Plane & Pilot
Tuesday, July 23, 2013

To Honor & Inspire

A rural Nebraska town gets an unexpected visit from the Texas Flying Legends

And then the rain started. Up ahead looked even worse, so a decision was made to divert to the nearest airport, Chadron Municipal, in the northwest corner of Nebraska. After several orbits to configure the approach, our eight-ship touched down safely. Coming off runway 29, I could make out a small crowd on the wet ramp. Our unmistakable growl overhead had drawn the local community to the airport, in hopes of a glimpse of our traveling showcase of history. The instant we shut down and climbed out, our defeat was replaced by delight: the awe of onlookers admiring the World War II birds and chatting with the crew. This impromptu and intimate meet-and-greet hadn't been planned, but it was exactly what the Flying Legends are all about.

(left) Congressman Sam Graves flies the 1,900 hp TBM-3E Avenger. (right) Last Samurai is an A6M2 Model 21 Zero and is one of only a few flying Japanese Zeros left in the world.

After several hours of watching the weather, we bid farewell and launched a second attempt to reach Rapid City, 70 nm farther north. This time, we traveled in two groups: fast (Mustangs, Corsair, P-40) and "slow" (B-25, Zero, Wildcat, Avenger). My ride in the B-25 was cold and bumpy, and we had only been in the air a short while when a P-51 radioed from ahead with bad news: "There's a black hole of death over the airport." We made a 180 and headed back to Chadron, rain intensifying.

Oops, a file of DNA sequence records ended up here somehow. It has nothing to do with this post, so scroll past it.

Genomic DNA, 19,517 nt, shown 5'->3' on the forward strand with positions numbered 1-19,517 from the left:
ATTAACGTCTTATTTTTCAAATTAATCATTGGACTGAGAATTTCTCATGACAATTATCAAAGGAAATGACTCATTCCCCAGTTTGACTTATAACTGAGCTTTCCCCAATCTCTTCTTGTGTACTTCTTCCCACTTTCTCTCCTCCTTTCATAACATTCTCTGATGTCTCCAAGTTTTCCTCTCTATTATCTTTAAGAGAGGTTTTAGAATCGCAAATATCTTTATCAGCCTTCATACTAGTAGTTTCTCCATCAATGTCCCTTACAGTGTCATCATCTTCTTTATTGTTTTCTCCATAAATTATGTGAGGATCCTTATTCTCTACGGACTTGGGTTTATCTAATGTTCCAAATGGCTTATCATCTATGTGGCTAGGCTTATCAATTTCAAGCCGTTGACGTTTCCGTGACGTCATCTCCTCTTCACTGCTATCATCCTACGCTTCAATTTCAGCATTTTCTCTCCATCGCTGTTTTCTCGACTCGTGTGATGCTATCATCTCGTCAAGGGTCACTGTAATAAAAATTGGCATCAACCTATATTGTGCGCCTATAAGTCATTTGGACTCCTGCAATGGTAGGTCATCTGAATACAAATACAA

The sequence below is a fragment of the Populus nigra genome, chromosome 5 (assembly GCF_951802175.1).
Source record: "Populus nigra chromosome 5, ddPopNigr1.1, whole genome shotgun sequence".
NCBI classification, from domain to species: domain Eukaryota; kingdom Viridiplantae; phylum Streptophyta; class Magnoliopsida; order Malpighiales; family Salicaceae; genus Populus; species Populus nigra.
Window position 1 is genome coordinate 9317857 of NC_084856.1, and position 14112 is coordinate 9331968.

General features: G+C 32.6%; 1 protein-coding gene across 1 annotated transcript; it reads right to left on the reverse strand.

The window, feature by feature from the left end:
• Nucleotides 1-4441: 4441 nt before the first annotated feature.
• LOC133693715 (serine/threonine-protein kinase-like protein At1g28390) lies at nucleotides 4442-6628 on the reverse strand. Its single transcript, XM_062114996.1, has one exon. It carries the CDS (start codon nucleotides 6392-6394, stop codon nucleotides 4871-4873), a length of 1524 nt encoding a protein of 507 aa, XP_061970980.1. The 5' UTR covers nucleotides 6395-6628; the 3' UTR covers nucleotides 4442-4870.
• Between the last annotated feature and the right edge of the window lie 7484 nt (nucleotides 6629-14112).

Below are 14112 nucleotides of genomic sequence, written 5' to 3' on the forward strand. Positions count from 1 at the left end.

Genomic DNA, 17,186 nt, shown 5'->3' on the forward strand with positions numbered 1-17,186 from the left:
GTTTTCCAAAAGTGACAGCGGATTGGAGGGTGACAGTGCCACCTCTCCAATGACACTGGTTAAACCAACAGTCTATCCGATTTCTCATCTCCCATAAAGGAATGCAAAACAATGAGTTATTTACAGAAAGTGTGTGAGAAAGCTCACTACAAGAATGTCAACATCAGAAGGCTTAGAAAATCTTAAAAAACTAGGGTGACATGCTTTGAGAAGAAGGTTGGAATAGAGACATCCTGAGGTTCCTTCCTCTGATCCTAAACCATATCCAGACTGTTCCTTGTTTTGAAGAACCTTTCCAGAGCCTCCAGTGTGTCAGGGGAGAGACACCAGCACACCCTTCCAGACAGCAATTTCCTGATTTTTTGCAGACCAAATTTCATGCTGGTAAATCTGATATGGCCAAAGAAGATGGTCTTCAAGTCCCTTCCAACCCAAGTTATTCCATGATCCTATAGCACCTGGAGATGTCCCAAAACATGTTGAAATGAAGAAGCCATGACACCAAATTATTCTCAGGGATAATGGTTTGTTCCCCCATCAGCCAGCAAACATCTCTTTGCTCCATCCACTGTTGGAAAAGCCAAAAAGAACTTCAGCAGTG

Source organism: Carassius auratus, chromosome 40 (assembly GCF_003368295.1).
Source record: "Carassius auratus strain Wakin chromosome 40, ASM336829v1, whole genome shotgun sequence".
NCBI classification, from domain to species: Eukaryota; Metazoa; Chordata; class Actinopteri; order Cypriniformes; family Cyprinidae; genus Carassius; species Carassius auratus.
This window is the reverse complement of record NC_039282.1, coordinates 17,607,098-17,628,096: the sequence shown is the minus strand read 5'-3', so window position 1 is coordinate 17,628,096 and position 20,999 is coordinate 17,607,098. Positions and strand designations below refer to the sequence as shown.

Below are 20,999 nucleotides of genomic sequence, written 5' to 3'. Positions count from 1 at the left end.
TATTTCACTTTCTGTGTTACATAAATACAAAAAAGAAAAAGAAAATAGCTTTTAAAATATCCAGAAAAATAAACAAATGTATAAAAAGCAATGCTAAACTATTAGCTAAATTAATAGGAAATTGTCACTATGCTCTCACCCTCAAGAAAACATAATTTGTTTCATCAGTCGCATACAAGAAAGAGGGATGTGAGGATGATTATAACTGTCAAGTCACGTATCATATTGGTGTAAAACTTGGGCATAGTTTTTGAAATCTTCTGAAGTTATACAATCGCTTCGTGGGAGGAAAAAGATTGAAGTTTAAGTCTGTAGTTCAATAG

Bad weather forced the eight-ship of warbirds to deviate to Chadron, Neb., much to the delight of the local community.

As we taxied to the now-familiar ramp, the community emerged again—elated, with some vets donning uniforms. A woman explained how she and her husband had rushed to the airport earlier when word spread of our first arrival, but they had arrived moments after we had departed. As they drove home disappointed, what sounded like the hum of warbirds resonated through the beating rain. To be sure, they pulled over and turned the car engine off. The hum had escalated to a roar! They turned back to the airport, thrilled at the opportunity. Again, our misfortune wasn't such a misfortune after all.


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